Ramirez said he just looked up into the dark sky and cried out.

The memory was fresh Tuesday when he recalled the gang ties, the jail time and the hopelessness. He stood up — sober since 2010 — and thanked Los Angeles County Department of Children and Family Services officials who helped him start to get his life back.

And his children back.

Ramirez, 49, of Los Angeles, joined three other parents honored at the Los Angeles County Board of Supervisors meeting as DCFS officials marked the fifth annual celebration called Family Reunification Heroes. Each parent, who had been chosen from a board member’s district, received a scroll and a picture with a board member.

Posted in City Attorney, DCFS, Edmund G. Brown, Jr. (Jerry), LAUSD, Sentencing, Youth at Risk | No Comments »

More on the LAPD Ezell Ford Shooting, DOJ to Review Police Tactics, LAUSD Welcomes Immigrant Kids…and More

August 15th, 2014 by Taylor Walker

LAPD UNION MAKES STATEMENT ON FORD SHOOTING…AND QUESTIONS THAT NEED TO BE ANSWERED BY THE INVESTIGATION

On Monday, an LAPD officer shot Ezell Ford, an unarmed, young black man who was reportedly mentally disabled. According to LAPD officials, two officers stopped Ford, a struggle ensued, and Ford tackled one officer and tried to take his gun from its holster, at which point the officer shot Ford with his back-up weapon. The second officer also shot Ford. It is not yet clear how many bullets were fired.

Eyewitnesses are telling a conflicting story, one in which Ford was complying with officers.

Tyler Izen, president of the Los Angeles Police Protective League urges us not to rush to a conclusion on the matter—that a thorough investigation will take time to determine whether the shooting was within policy. Here’s a clip:

“Increasingly, in the immediate aftermath of any police shooting, unvetted statements by persons claiming to be witnesses are given prominent play. While a factual investigation unfolds at a deliberate and slower pace, an inaccurate narrative can be created before the actual facts are determined. The Ezell Ford incident on August 11, 2014, in Newton Area is no exception, as we have read and viewed some inaccurate reports of what occurred.”

“It is critically important, both for the LAPD and the community to establish what actually happened. The LAPPL reminds everyone that it is necessary for a thorough and transparent investigation to take place so the final conclusion is trustworthy and can withstand critical scrutiny—and that will take time. This thorough and complete investigation is being conducted by Force Investigation Division. The Inspector General and the district attorney monitor the investigation and ensure that it is complete and unbiased. The preliminary facts, according to LAPD officials, are that two LAPD officers assigned to the Gang Enforcement Detail in Newton Area stopped Ezell Ford at about 8:10 p.m. as he walked on a sidewalk near 65th Street and Broadway in South Los Angeles. A violent struggle ensued, and Ford grabbed one of the officers and tried to remove the officer’s handgun from its holster, prompting a deadly use of force.”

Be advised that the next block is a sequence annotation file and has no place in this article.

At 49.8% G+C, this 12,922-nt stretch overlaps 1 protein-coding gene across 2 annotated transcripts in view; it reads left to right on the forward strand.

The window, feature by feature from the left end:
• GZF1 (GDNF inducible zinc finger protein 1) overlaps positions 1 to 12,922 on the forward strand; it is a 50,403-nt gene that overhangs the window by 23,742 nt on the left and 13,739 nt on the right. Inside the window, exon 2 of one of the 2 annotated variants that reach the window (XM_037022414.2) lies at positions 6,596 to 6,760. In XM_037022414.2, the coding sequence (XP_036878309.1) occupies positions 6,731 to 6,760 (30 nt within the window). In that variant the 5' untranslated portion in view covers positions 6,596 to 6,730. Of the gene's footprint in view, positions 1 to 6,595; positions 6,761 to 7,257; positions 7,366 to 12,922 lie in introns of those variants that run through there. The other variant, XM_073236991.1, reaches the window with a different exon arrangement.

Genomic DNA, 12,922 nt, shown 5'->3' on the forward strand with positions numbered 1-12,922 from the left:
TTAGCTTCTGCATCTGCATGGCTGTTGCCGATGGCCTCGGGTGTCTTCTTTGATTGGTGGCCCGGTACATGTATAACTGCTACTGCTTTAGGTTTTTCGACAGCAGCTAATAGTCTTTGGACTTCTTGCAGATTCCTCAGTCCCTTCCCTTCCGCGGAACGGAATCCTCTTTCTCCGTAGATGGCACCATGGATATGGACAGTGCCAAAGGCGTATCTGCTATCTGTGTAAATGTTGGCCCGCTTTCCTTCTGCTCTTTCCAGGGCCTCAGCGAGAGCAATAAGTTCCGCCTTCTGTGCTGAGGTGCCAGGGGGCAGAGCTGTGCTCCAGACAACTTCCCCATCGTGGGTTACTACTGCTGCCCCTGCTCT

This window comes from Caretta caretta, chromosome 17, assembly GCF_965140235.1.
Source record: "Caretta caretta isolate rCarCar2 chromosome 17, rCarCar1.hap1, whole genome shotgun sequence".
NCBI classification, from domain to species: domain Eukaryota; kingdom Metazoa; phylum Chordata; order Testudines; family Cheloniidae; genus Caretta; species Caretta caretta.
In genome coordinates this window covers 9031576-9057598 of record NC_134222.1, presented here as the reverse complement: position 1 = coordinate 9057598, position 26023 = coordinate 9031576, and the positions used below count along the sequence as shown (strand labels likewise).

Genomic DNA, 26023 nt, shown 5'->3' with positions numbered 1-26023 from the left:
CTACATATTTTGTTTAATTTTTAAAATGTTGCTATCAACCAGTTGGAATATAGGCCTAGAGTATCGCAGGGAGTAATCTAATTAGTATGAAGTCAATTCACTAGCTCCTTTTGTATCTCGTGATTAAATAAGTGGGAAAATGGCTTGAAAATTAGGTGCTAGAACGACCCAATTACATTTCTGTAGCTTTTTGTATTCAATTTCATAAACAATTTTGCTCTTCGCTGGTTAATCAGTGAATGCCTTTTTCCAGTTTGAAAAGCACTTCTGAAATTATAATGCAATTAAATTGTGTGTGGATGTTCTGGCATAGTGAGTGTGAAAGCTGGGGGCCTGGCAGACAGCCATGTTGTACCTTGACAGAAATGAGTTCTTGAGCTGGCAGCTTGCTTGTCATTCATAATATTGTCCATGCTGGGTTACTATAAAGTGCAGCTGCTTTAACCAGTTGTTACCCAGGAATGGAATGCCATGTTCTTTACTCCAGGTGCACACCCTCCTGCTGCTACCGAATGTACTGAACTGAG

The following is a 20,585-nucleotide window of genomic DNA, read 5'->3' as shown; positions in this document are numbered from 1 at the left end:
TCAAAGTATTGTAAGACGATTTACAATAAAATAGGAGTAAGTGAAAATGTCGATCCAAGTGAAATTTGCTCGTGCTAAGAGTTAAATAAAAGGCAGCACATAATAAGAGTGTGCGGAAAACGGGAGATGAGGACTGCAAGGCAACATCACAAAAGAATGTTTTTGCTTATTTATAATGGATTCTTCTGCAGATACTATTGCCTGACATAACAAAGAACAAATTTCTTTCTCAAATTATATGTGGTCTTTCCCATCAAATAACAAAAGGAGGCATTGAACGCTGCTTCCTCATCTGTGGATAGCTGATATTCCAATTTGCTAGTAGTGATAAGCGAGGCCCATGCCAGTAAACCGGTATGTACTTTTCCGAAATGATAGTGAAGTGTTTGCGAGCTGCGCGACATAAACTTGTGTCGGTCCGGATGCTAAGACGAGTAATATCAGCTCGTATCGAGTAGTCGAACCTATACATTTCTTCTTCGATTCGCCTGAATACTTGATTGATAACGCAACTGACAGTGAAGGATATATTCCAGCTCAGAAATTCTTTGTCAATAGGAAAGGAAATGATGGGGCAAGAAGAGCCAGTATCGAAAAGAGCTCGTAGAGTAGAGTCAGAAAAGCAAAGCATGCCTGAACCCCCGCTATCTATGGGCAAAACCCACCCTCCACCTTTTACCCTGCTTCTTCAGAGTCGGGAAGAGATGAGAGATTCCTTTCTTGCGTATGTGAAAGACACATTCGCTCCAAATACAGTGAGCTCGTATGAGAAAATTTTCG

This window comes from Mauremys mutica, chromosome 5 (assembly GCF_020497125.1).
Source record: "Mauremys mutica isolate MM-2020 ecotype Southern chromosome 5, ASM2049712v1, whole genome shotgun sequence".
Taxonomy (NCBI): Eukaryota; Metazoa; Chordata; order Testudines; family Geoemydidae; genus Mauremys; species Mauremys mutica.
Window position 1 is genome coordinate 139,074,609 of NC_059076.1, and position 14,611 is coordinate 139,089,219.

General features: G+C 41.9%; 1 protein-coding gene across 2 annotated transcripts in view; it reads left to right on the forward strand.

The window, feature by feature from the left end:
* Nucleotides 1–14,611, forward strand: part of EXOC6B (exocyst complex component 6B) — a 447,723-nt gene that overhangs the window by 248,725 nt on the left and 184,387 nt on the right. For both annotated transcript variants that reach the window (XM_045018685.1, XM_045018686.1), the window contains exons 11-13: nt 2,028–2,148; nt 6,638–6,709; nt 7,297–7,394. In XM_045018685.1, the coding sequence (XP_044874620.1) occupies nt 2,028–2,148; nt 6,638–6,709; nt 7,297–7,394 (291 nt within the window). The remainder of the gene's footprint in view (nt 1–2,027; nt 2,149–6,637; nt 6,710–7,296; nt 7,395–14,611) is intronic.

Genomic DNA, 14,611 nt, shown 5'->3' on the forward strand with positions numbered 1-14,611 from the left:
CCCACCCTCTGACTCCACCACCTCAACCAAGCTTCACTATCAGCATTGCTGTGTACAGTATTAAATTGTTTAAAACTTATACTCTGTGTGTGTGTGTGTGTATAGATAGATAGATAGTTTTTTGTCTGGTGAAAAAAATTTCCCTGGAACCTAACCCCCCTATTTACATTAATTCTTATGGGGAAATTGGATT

LAPD Chief Charlie Beck is out of town, but KPCC’s Frank Stoltze spoke with LAPD Commander Andrew Smith and LAPD Assistant Chief Earl Paysinger about the Ford incident.

According to Smith, the struggle was chaotic and did end in Ford being shot while on the ground. Here’s a clip from Stoltze’s story:

The incident started when two officers with the Newton Division’s Gang Enforcement Detail confronted Ezell Ford during an “investigative stop” around 8:20 pm, according to Commander Andrew Smith. He did not know what precipitated the stop. Gang officers regularly approach people who they believe may be involved in gang activity.

“As the first officer gets close, the suspect spins around and grabbed the officer around the waist, threw him to the ground and was laying on top of the officer,” Smith said. “There was a struggle over the officer’s weapon and the officer on the ground withdrew his backup weapon and shot the suspect.” Many officers carry backup weapons in ankle holsters or tucked inside pants pockets.

The second officer also fired at Ford. Smith would not say how many bullets were fired or how many struck the suspect. Both officers are “veterans” with at least seven years at the department, he said.

LAPD Assistant Chief Earl Paysinger told KPCC that Ford “made suspicious movements, including attempting to conceal his hands.” Paysinger also said Ford “attempted to remove the officer’s handgun from its holster.” He added that “the suspect partially removed the gun from the officer’s holster, and it was indeed a struggle for their lives.”

Whether or not the shooting is determined to be within policy, it had a tragic outcome. Here are some of the questions that we’d like to see answered by the investigation:

Why was Ford stopped in the first place?